* Banks said to work with Internet payday lenders
* 15 US states ban loans, whose rates can reach 3 digits
Feb 24 (Reuters) - Federal and state regulators are examining whether some of the largest U.S. banks are helping Internet-based lenders evade state laws that cap interest rates on payday loans, The New York Times said on Sunday.
Citing several people with direct knowledge of the matter, the newspaper said the FDIC and the Consumer Financial Protection Bureau in Washington, D.C. are examining the role of banks in online payday loans.
It also said Benjamin Lawsky, who heads New York State's Department of Financial Services, is investigating how banks enable online lenders to make high-rate loans to residents of New York, where interest rates are capped at 25 percent.
Payday loans, typically a few hundred dollars in size, enable cash-strapped borrowers to obtain quick funds to tide them over until their next paychecks.
But the loans can carry effective annual interest rates that reach well into three digits. Some consumer advocates consider the loans a means to take advantage of financially desperate Americans, who nonetheless shell out $7.4 billion a year for them according to a Feb. 20 study by the Pew Charitable Trusts.
The newspaper did not identify the banks being examined.
But it said that while large banks such as Bank of America Corp, JPMorgan Chase & Co and Wells Fargo & Co do not make the actual loans, they do let lenders that do to withdraw payments from customers' accounts, even if customers have already begged them to stop.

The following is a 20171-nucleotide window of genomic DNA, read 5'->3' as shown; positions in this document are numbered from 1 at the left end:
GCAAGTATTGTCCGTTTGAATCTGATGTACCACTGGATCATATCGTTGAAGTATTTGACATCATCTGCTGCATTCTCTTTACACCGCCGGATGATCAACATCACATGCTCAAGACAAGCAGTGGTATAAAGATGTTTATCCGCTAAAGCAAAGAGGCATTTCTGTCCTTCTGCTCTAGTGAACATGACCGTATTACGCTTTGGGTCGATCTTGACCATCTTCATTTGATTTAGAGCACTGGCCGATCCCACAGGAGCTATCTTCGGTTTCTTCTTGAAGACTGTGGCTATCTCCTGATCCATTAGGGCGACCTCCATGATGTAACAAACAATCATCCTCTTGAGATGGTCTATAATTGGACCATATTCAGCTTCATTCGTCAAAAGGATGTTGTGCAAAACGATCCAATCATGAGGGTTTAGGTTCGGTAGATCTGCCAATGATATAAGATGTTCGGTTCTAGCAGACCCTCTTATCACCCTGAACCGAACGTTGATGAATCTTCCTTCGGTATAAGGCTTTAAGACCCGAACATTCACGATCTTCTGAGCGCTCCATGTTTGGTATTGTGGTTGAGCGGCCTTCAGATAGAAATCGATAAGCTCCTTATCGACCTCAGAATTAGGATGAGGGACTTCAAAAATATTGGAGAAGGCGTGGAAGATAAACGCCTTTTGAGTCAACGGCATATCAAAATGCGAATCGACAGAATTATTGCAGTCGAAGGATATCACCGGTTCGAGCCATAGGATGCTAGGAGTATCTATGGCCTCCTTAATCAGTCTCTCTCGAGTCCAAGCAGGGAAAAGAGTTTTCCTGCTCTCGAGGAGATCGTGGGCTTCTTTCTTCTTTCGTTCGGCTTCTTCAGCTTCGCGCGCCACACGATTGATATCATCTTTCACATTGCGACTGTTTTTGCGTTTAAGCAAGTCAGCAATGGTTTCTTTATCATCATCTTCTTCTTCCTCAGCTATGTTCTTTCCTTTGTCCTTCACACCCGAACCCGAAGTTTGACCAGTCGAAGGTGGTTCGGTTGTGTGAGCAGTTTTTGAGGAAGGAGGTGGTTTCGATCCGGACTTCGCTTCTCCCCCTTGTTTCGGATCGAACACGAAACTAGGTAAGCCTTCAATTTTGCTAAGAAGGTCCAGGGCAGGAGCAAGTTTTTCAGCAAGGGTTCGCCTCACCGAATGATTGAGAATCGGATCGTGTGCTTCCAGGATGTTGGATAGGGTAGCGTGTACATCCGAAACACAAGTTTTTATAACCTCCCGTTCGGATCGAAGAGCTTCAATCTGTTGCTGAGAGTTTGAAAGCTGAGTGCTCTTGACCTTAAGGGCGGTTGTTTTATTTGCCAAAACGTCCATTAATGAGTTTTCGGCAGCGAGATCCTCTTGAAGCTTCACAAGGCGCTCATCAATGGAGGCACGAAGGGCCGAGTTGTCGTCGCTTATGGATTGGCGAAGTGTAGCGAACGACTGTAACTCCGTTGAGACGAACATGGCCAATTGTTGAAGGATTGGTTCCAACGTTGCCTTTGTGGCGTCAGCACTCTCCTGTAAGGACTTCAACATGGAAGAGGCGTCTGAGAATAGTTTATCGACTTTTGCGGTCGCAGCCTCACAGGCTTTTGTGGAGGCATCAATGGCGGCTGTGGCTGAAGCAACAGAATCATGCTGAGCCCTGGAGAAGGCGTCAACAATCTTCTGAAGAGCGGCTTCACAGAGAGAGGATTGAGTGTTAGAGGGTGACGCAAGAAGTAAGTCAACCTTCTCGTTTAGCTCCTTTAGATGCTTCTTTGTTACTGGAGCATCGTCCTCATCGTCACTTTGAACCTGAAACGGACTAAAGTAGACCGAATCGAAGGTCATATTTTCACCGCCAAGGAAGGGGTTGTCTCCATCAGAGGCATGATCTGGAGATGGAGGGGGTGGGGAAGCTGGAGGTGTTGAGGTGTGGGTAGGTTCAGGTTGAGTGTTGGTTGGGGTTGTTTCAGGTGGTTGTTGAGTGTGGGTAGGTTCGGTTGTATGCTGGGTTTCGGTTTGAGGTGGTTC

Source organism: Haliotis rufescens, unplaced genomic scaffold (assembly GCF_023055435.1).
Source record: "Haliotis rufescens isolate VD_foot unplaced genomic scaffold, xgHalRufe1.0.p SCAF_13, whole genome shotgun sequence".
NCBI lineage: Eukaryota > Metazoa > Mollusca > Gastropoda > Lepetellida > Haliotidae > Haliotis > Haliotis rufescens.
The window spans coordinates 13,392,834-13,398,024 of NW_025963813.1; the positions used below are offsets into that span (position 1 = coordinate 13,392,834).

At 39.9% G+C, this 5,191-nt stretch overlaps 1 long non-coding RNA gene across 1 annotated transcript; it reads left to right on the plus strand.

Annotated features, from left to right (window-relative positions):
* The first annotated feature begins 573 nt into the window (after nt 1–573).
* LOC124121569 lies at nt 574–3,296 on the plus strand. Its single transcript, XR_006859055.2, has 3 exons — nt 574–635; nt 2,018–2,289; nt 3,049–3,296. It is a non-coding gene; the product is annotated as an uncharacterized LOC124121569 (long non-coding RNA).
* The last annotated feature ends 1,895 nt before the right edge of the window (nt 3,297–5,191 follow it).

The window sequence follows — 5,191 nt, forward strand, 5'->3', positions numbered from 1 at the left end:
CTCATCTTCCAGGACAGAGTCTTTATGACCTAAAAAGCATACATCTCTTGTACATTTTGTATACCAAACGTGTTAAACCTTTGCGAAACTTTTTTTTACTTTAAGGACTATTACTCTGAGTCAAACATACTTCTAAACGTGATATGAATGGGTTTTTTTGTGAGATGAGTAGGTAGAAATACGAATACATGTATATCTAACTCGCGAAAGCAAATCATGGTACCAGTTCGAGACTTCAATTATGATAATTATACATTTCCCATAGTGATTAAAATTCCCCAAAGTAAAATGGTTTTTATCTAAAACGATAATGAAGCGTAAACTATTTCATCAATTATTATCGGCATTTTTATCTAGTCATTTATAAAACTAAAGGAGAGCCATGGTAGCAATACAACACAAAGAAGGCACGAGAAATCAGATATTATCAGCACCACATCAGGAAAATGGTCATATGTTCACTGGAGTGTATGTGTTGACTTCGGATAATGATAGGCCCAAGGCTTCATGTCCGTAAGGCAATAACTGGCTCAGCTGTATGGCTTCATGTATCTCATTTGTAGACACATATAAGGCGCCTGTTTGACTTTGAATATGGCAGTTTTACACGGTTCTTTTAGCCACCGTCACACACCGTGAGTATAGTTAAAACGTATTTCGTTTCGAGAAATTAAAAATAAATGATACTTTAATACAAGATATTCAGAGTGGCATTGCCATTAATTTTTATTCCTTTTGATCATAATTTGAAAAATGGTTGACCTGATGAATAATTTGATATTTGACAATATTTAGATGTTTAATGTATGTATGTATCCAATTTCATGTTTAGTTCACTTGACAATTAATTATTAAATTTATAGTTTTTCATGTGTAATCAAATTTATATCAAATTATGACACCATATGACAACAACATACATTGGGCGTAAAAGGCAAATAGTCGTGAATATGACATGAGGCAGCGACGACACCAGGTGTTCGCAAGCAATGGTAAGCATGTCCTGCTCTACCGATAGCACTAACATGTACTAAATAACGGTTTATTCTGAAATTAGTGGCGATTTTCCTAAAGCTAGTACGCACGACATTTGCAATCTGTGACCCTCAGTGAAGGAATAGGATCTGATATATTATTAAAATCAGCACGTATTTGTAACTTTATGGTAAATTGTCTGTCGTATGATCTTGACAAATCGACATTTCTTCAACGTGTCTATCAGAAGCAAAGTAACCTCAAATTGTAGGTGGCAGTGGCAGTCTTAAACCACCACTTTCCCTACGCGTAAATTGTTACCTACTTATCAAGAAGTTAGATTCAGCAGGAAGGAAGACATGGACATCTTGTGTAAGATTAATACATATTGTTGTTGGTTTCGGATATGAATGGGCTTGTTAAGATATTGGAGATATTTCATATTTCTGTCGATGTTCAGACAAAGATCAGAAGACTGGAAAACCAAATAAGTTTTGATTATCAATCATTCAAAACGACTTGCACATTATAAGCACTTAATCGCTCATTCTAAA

According to the newspaper, 15 U.S. states ban payday loans, but lenders are setting up online operations in places such as Belize, Malta and the West Indies to more easily evade the caps.
Representatives of JPMorgan, Bank of America, Citigroup Inc and Wells Fargo, the four largest U.S. banks, had no immediate comment or did not immediately respond to requests for comment.
The FDIC, the CFPB and Lawsky's office did not immediately respond to requests for comment.
The newspaper said a Bank of America spokeswoman said that bank has always honored requests to stop automatic withdrawals, a JPMorgan spokeswoman said that bank is working to resolve open cases, and Wells Fargo declined to comment.
According to the Pew study, Americans on average pay $520 in finance charges for payday loans that average just $375.
Many of these borrowers find the process a never-ending cycle that leaves them in the same financial binds where they started, according to the study.
Fifty-eight percent of borrowers reported persistent problems paying their bills, and 41 percent found they needed help to repay the loans - such as by borrowing from friends or family, selling personal possessions, or taking out other loans.
Moreover, 27 percent of payday loan borrowers said the loans caused them to overdraw their checking accounts - enabling banks to charge fees for those overdrafts.
"It seems like you never catch up, and it, it's just check-to-check, and something breaks down, and the house needs work, kids have school, just never catch up," a storefront borrower in Chicago was quoted in the report as saying.
The borrower was then asked how long this had gone on. The response: "Twenty years."